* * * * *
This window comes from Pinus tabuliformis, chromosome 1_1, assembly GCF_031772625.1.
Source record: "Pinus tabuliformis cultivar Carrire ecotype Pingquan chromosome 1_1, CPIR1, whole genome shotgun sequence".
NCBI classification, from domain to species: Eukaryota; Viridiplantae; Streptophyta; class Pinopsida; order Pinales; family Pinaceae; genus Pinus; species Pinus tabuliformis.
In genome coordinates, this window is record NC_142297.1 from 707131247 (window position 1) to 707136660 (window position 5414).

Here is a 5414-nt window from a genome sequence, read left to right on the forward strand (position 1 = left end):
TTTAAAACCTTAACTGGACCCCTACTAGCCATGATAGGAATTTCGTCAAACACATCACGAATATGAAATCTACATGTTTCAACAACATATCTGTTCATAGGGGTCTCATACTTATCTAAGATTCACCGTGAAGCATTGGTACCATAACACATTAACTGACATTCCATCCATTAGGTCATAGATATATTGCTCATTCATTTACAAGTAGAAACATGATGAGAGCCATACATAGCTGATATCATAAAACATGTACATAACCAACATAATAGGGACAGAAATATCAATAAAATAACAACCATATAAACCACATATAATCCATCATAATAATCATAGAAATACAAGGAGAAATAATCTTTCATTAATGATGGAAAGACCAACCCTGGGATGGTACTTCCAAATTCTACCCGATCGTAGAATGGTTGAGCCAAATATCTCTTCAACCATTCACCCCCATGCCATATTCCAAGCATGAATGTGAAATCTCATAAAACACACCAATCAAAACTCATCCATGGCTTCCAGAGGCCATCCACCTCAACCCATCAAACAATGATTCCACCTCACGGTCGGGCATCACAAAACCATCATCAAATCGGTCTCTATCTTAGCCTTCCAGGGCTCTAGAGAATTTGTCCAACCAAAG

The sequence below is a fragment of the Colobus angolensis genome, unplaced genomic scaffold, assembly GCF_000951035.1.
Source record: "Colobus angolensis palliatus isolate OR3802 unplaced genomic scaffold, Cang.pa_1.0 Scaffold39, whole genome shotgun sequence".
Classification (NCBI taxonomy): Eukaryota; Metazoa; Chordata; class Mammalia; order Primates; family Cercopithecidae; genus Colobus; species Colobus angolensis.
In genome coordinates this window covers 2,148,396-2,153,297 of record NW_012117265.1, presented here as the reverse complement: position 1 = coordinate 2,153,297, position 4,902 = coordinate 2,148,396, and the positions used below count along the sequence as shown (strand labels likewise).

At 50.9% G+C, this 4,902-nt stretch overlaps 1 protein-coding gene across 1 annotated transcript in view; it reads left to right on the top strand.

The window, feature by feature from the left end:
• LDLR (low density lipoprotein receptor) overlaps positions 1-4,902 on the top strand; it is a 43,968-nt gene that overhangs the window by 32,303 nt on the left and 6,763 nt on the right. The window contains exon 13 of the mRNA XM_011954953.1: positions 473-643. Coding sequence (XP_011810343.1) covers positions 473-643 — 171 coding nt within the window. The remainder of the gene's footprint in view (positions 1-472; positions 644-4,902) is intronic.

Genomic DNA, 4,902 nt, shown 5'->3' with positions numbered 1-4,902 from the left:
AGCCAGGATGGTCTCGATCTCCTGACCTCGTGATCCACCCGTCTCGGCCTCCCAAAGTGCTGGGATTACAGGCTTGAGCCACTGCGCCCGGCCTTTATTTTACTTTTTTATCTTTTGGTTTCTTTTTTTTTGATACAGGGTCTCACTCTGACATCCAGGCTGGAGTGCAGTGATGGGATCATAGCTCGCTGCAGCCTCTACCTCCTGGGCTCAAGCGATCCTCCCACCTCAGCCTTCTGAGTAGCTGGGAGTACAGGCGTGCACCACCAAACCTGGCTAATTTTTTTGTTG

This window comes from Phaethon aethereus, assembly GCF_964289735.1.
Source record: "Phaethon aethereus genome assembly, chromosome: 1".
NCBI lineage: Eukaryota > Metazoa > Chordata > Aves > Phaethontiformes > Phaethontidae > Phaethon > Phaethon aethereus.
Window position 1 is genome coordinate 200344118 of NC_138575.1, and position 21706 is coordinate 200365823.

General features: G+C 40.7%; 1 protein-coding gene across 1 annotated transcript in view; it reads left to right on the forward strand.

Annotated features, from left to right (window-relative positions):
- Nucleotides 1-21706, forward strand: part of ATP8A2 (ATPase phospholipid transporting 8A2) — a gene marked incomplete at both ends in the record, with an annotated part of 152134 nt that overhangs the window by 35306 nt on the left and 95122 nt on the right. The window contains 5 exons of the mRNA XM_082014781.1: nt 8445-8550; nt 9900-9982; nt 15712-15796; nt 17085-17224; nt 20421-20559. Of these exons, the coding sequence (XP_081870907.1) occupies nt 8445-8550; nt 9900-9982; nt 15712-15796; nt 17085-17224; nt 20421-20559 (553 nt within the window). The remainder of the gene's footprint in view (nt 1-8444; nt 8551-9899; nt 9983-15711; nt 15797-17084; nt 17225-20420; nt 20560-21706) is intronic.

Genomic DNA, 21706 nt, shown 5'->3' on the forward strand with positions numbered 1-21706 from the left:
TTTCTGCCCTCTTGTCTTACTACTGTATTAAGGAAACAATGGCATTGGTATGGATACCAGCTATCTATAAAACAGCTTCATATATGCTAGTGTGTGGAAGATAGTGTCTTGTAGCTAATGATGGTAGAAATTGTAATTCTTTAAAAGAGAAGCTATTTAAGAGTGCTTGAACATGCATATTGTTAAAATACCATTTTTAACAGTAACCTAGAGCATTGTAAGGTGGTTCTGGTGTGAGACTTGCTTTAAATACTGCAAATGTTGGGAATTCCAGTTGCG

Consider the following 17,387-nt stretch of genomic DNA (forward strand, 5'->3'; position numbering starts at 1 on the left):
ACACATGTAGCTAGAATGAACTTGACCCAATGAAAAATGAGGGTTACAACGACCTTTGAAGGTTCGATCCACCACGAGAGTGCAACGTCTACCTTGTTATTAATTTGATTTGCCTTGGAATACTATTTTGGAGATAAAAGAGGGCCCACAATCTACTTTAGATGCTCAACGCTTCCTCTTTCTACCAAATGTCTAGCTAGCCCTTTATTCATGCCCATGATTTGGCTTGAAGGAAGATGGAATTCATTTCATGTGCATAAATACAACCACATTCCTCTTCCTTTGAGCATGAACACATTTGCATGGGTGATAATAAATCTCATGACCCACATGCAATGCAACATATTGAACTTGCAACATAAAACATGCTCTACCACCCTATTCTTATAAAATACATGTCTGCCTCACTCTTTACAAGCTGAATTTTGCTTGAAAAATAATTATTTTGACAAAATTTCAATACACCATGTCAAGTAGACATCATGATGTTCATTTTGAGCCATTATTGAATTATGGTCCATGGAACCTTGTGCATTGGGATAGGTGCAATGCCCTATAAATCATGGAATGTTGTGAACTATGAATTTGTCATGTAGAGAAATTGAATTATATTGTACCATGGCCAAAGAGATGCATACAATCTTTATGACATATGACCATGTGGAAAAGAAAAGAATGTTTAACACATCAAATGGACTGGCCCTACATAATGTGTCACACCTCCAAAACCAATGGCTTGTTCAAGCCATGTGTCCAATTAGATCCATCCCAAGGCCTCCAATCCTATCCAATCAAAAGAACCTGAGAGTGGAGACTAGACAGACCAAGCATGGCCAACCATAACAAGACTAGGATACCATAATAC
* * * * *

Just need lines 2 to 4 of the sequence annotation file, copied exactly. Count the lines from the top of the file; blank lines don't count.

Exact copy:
Source record: "Pinus tabuliformis cultivar Carrire ecotype Pingquan chromosome 1_1, CPIR1, whole genome shotgun sequence".
NCBI classification, from domain to species: Eukaryota; Viridiplantae; Streptophyta; class Pinopsida; order Pinales; family Pinaceae; genus Pinus; species Pinus tabuliformis.
In genome coordinates, this window is record NC_142297.1 from 707131247 (window position 1) to 707136660 (window position 5414).